to filter chroma-only and tighten bleeding colors closer to edges. aWarShartp can also be used as a general sharpener, but it does tend to thin narrow lines, which is why it works as used here to reduce chroma bleed. MergeChroma()
is a built-in function that demonstrates that in YUV you can process luma and chroma separately without affecting the other. In this case MergeChroma works on chroma only.
is posted at digitalfaq as aWarpSharp2_2015.zip
. It requires the Microsoft 2015 VisualC++ runtimes
, which is included as links with the QTGMC.zip package.
is a sophisticated temporal sharpener that attempts to do its job without creating more sharpening noise or edge artifacts/halos. It beats ordinary sharpeners, especially those in NLE's and VCRs. It's a favorite that has been around for a long time and is still used as a support filter by some bigger complex plugins.
is available in the wiki pages at http://avisynth.nl/index.php/LSFmod
. The current version is LSFmod v1.9.avsi
, which autoloads when called from your script. LSFmod requires the following:
and its supoport files, which are included with the QTGMC .zip package.
which is included with the QTGMC .zip package.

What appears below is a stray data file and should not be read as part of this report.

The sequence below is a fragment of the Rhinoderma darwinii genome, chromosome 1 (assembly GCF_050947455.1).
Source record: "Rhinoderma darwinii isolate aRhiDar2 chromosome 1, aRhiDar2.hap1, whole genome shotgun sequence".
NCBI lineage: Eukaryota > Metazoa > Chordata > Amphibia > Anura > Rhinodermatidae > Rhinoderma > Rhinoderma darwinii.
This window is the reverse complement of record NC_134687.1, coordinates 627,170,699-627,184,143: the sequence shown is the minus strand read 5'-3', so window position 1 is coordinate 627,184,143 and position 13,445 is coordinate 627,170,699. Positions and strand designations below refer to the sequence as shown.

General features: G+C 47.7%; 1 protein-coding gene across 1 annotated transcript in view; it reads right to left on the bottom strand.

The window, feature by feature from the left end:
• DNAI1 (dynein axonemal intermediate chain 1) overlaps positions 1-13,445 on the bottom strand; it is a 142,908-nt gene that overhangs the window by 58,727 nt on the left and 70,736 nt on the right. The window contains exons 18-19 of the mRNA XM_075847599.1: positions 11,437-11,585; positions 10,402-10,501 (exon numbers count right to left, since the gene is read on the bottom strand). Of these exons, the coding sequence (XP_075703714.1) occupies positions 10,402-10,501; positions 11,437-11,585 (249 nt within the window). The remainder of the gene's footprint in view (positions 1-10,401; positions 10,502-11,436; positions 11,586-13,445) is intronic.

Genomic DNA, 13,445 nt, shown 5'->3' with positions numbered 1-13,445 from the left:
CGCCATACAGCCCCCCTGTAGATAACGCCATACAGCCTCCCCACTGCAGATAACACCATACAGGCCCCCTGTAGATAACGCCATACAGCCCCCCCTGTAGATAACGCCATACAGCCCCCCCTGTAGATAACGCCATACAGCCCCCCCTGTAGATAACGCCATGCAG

, the current version discussed above as aWarpSharp2.
- the VariableBlur
plugin, posted as VariableBlur_070.zip
. VariableBlur requires the Windows FFTW3 system library, which is supplied with the QTGMC.zip package. It also requires the free Microsoft VisualC++ 2010 runtime
, which is used by several other plugins and Windows apps and is available at http://www.microsoft.com/en-us/downl...s.aspx?id=8328
Here's another case of joining two successive commands with a period on one line. Crop(12,2,-10,-8)
removes unwanted or dirty pixels in a specified order around the frame, as shown here: it removes 12 pixels from the left border, 2 pixels from the top border, 10 pixels from the right border, and 8 pixels from the bottom. As you can see, the circuit starts at the left and moves clockwise around the frame. AddBorders(12,4,10,6)